Often, clients ask us whether or not their real estate broker, or the other party's broker, should have warned them of a particular hazard prior to their having completed the purchase of a home. Sometimes, our response is that in that particular situation, the broker/agent did not have the duty to warn the buyer. Other times, even when there is language in the purchase and sale agreement purporting to relieve the broker of responsibility on a certain issue, we conclude that the waiver is not enforceable, or does not relieve the one or more of the brokers in the transaction of potential liability.
A recent state Court of Appeal case has made it more clear than ever that brokers have a lot of work to do before they fairly earn their commission. This includes the listing broker in cases where the buyer claims damages because of the failure of the listing broker to perform competently.
(In one of our recent cases, we sued a real estate broker because our client purchased a home where a portion of the swimming pool actually wound up being located on the neighbor's property. When the broker asserted that he was relieved of duty for that outrage by virtue of a provision in the contract warning the buyer not to rely on the broker in connection with boundary issues, the Judge yelled out to the broker's counsel, "Then, just what does a broker do to earn his commission!") (We settled that case for well into the six figures even though we also were able to obtain the neighbors' consent to modify the boundaries so that the swimming pool was brought within our client's property).
In the brand new case of Hall v. Aurora Loan Services, LLC, 2013 DJDAR 5460 (April 16, 2013), the court ruled that a jury can potentially hold the broker liable for negligence where the broker did not warn others about conditions which were clearly set forth in the inspection report which is produced prior to the close of most escrows even if the broker has no special knowledge regarding this particular situation.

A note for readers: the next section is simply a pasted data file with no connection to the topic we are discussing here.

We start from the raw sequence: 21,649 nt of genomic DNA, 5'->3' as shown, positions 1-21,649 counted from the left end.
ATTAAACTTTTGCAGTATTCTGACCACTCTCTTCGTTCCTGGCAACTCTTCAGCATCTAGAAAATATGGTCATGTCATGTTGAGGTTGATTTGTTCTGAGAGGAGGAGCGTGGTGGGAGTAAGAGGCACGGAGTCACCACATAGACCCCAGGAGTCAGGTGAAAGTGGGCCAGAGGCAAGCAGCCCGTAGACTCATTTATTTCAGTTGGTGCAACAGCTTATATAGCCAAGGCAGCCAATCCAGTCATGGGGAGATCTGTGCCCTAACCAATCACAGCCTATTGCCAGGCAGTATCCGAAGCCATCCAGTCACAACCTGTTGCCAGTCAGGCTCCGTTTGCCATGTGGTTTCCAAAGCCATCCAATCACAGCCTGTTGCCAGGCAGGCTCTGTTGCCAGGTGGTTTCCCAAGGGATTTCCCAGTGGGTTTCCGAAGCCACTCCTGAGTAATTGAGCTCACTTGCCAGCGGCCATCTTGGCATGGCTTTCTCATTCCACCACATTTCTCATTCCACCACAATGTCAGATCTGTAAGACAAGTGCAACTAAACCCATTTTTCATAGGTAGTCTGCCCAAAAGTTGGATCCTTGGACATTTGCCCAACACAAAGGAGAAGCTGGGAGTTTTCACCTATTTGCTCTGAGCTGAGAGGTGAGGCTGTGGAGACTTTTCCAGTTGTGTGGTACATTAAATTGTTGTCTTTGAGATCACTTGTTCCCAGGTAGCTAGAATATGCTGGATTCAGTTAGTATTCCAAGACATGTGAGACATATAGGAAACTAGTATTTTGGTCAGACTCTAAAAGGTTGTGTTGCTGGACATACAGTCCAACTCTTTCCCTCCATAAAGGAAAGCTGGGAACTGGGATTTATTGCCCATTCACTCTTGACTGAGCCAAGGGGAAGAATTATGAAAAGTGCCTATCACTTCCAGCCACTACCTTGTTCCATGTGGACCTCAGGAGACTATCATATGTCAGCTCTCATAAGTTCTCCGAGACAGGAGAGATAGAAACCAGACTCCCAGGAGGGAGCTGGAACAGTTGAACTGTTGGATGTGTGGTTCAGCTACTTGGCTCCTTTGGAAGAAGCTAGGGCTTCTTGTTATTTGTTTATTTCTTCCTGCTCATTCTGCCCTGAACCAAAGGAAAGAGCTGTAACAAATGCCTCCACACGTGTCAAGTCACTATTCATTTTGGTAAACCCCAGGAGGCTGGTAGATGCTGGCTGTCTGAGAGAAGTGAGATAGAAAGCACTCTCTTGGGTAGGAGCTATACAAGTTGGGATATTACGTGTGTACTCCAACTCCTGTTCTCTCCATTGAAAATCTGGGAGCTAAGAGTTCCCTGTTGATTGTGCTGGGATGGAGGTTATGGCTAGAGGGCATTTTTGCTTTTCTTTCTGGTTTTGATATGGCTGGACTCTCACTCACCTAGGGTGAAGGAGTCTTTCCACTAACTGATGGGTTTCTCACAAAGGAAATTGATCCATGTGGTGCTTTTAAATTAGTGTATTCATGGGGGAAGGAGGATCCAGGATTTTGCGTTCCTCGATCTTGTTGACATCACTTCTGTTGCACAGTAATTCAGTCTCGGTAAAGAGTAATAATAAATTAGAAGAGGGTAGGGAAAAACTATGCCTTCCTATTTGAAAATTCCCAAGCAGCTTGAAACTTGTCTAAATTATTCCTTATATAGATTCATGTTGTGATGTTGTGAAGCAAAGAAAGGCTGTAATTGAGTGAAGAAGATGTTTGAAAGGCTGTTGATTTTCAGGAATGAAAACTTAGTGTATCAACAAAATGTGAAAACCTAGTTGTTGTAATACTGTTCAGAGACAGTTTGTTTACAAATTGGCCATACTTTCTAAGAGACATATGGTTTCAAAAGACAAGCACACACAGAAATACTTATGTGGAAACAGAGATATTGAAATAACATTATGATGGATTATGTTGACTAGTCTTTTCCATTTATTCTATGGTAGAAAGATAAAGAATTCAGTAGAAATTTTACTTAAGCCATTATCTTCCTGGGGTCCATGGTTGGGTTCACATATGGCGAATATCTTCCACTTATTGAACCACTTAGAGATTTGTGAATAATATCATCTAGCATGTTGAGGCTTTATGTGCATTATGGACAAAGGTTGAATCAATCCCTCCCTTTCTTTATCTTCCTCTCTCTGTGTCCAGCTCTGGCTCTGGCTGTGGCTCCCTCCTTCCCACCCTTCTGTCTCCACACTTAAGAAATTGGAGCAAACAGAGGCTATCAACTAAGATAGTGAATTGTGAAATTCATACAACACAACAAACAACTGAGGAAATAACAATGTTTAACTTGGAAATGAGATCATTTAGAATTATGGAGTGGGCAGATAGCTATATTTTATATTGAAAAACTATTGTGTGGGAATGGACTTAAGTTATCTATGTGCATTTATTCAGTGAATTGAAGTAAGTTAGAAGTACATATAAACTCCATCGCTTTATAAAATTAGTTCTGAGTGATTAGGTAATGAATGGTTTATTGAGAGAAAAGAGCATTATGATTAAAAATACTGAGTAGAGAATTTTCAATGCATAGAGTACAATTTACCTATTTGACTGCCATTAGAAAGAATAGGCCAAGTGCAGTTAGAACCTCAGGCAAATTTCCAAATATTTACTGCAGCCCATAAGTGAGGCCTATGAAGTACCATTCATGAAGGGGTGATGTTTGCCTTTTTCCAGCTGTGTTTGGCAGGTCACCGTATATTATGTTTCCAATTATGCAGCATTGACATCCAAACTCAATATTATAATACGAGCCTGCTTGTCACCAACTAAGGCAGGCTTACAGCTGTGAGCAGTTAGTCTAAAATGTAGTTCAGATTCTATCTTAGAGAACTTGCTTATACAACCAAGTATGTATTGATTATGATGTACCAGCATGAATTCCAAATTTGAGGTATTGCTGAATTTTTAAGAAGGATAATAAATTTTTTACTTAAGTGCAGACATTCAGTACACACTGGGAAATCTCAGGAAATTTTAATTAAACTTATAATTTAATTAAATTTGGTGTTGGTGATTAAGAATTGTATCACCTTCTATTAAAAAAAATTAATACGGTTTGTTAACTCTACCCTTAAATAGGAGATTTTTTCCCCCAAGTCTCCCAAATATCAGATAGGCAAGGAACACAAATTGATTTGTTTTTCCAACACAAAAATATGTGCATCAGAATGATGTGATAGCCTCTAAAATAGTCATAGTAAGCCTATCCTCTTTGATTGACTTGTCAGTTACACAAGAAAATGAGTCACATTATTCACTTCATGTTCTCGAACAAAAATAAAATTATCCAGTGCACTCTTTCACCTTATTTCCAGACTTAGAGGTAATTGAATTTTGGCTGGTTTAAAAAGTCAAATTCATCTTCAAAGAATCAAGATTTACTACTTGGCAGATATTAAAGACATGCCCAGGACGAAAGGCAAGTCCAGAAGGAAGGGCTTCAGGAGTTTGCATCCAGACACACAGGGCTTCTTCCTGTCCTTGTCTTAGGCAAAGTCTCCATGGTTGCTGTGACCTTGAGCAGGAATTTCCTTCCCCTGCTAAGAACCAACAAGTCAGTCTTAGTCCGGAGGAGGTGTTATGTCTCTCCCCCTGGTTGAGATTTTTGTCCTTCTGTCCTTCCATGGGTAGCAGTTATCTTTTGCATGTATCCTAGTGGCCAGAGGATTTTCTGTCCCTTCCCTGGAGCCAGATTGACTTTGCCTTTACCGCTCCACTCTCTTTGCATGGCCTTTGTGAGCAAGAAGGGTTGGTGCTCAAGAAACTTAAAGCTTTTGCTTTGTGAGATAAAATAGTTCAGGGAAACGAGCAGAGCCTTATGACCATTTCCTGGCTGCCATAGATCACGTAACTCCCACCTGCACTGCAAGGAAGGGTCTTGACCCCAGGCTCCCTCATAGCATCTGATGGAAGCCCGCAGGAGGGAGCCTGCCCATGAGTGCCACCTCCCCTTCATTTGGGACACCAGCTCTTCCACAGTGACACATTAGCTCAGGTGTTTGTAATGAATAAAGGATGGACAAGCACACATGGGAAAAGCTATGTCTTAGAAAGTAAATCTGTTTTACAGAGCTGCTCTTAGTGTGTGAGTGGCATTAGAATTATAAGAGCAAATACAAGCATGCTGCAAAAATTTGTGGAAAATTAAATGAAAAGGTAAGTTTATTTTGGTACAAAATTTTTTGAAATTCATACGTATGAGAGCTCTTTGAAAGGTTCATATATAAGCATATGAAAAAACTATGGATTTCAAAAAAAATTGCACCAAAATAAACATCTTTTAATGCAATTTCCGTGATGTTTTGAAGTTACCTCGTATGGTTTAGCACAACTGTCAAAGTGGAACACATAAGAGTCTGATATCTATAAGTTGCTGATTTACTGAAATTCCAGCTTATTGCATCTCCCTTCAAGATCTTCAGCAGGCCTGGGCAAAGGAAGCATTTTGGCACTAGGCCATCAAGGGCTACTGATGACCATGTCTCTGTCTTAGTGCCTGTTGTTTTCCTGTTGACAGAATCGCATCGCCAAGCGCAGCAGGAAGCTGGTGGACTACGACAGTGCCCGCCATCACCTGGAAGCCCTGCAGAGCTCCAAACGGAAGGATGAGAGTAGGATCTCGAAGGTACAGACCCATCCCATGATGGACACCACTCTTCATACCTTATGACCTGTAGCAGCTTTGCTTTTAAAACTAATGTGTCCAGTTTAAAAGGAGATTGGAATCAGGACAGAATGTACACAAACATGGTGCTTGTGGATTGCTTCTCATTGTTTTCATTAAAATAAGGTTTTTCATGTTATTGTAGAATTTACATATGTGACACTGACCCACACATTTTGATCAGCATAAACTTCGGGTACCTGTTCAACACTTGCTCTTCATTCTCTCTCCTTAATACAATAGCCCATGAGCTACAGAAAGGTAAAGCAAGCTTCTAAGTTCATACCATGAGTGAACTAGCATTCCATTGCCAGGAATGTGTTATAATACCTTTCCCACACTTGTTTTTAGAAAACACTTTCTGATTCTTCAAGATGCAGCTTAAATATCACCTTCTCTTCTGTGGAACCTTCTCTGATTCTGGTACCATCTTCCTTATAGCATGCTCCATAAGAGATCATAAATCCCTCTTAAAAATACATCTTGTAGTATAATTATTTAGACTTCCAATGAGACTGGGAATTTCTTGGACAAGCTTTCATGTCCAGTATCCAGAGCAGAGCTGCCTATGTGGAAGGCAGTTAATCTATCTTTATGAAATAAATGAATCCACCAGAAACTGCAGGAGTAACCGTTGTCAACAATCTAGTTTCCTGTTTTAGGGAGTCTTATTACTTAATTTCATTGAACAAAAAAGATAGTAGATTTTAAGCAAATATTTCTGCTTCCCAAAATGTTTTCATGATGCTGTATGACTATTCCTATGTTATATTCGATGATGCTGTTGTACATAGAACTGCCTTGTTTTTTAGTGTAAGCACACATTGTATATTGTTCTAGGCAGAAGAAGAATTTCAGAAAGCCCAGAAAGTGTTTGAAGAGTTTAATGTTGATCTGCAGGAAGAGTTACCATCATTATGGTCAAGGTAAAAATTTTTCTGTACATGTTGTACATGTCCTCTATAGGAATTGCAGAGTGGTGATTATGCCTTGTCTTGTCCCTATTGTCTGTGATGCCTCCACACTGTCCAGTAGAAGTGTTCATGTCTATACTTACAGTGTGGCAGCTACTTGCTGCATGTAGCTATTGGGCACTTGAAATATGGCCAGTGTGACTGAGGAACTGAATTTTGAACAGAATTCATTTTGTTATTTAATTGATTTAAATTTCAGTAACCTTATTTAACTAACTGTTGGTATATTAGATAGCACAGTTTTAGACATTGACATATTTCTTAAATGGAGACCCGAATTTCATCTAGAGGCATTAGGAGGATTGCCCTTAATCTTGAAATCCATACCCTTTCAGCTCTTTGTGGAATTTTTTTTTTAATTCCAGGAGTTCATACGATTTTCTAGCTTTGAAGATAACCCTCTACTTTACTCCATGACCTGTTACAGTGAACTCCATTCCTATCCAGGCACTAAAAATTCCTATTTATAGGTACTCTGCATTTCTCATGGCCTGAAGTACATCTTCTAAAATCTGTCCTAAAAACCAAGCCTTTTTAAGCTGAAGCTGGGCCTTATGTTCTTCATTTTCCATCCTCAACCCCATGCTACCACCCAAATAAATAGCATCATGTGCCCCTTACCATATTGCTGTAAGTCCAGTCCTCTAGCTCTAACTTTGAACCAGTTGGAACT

For example, let us say that the inspection report says that a deck which was built 30 years ago can no longer be considered to be safe. It is NOT enough for the broker simply to forward the inspector's report to the buyer or buyer's agent with instructions to read the report. Instead, the listing broker has a special duty to make known to the people who visit the property and the buyer's agent the contents of the report. In short, it is possible in a situation as set forth herein, that the listing broker will have a responsibility to warn all visitors and the buyer specifically that the deck may not be safe.
If, in the case of the deck, the listing broker did not issue warnings about the deck, and someone was injured or killed when the deck collapsed, the listing broker could be liable for all damages which ensue. The buyer's agent may also have responsibility for such an incident.
In short, if you believe that you are the victim of broker/agent negligence (or worse), due not assume that the agent is correct when he/she contends that there is no liability because the written contract says so. The law, including very recent law, may say otherwise.